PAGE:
Every time the Wolverines took the floor, they improved. This is the biggest indicator of a great coaching job. Nothing less than an A+ should be bestowed upon Beilein and co. for their work this season.
It is impossible to give Michigan a grade for its entire season with the Big Ten and NCAA tournaments still remaining on its to-do list.
Failing to win the conference tournament would not be a big deal. The Wolverines proved their supremacy in the league over the course of 18 regular-season games. There is no need for them to validate their crown in Indianapolis.
Sure, winning would be a nice bonus, but regardless of how it finishes, Michigan's Big Ten season will be viewed as a major success. Nothing that happens this weekend will change that.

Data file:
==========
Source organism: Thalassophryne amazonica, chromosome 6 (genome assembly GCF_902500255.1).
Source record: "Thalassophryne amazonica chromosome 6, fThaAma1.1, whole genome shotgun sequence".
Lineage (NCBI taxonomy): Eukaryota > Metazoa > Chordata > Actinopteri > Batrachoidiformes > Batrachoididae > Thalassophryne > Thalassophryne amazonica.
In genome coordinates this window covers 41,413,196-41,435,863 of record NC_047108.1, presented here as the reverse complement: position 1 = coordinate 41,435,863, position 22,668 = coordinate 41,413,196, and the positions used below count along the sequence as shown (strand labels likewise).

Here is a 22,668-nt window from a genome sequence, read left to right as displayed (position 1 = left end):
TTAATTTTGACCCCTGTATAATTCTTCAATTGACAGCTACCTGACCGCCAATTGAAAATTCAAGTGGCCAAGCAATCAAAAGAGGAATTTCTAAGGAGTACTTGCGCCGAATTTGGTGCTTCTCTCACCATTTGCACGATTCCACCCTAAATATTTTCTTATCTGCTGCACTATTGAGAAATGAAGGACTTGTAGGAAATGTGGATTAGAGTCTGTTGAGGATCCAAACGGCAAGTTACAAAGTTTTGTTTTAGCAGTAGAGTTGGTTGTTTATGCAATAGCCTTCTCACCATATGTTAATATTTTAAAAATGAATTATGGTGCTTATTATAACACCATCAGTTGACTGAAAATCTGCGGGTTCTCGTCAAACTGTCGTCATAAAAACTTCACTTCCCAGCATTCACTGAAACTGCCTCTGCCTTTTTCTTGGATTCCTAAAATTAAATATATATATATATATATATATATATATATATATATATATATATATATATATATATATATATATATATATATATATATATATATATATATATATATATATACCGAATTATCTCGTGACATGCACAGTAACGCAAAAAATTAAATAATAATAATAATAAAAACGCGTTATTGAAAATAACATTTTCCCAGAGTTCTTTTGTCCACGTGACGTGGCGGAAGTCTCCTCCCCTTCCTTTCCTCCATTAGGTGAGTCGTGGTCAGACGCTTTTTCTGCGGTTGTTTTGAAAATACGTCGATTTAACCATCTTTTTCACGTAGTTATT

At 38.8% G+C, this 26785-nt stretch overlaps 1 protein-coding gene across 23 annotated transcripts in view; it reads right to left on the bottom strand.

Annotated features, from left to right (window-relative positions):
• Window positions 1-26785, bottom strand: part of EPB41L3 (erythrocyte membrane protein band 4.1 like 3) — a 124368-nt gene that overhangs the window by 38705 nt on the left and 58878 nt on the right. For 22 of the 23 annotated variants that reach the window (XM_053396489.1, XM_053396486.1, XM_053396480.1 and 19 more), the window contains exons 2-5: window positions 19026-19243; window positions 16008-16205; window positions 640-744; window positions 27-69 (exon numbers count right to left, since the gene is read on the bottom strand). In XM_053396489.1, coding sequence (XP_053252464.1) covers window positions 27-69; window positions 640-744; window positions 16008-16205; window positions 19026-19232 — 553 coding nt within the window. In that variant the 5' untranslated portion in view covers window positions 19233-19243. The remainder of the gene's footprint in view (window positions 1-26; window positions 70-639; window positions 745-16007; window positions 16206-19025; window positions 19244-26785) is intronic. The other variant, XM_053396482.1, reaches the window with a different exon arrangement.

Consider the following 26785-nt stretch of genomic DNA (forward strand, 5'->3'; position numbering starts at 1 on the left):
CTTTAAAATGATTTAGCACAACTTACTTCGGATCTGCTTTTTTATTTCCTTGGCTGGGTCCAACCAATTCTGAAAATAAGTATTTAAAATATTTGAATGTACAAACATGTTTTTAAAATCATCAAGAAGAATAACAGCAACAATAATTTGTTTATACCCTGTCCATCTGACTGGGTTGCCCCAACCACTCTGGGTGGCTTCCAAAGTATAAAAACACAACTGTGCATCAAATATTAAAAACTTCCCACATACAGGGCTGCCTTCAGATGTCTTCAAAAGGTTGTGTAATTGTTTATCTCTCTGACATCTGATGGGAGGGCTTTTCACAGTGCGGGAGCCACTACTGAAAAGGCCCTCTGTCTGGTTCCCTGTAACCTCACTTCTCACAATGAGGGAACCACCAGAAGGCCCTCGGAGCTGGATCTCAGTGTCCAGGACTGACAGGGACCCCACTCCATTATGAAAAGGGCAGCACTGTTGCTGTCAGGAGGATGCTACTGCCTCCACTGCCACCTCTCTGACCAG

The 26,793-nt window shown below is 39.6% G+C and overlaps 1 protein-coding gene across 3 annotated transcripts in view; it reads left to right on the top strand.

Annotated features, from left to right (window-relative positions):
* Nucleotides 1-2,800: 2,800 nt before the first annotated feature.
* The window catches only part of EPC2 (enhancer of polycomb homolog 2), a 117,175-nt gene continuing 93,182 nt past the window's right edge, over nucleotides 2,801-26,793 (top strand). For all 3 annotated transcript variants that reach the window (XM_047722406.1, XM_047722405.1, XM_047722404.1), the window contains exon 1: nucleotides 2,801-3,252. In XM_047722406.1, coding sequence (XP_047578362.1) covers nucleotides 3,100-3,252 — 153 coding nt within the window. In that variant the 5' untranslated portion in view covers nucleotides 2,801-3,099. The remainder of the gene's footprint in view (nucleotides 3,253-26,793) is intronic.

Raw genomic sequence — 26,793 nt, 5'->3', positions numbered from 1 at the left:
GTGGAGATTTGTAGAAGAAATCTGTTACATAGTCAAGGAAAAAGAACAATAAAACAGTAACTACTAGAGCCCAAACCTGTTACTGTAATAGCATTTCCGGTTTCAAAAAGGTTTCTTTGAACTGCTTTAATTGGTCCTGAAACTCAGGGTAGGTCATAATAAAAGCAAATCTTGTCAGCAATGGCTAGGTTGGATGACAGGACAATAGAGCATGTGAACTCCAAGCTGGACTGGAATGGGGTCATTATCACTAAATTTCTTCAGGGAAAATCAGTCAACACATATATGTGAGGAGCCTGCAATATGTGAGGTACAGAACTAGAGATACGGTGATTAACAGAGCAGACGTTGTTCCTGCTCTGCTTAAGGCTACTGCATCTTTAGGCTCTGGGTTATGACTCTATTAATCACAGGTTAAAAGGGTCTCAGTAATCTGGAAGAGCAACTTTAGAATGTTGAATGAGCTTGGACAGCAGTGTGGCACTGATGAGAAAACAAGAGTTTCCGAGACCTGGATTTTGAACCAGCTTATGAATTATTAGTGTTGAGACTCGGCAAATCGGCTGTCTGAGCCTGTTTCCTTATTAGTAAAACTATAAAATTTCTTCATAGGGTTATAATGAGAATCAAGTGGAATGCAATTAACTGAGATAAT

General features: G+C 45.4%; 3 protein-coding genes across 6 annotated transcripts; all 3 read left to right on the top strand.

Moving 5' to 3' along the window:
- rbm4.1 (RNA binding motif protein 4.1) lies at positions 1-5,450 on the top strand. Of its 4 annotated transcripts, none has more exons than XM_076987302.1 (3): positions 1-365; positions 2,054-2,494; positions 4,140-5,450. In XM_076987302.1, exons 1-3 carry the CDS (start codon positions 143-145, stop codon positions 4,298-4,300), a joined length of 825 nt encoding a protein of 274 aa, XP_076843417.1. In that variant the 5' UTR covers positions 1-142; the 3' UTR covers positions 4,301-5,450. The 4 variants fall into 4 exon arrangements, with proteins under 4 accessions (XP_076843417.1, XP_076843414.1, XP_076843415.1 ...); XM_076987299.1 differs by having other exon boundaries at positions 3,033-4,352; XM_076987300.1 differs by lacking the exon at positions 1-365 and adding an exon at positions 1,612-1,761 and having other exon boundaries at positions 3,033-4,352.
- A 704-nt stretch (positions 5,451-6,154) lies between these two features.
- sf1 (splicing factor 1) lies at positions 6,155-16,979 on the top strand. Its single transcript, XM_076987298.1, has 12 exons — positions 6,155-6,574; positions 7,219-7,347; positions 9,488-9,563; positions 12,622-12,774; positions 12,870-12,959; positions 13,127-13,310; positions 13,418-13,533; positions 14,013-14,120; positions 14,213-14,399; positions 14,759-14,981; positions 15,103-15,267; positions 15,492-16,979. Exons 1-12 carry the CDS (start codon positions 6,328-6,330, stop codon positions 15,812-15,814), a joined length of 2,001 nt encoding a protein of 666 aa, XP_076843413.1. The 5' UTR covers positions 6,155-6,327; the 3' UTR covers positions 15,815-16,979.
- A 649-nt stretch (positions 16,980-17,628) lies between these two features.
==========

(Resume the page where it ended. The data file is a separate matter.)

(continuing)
As for the NCAA tournament, an early exit would be disappointing and fall short of expectations. However, it would not nullify what the Wolverines were able to accomplish this season. A Big Ten title is nothing to scoff at.
Advancing to the Final Four would be the cherry on top of another great season for the Michigan basketball program. It certainly has the potential to get there. In two weeks' time, everyone will have a better idea of what grade the Wolverines should receive for their 2013-14 campaign.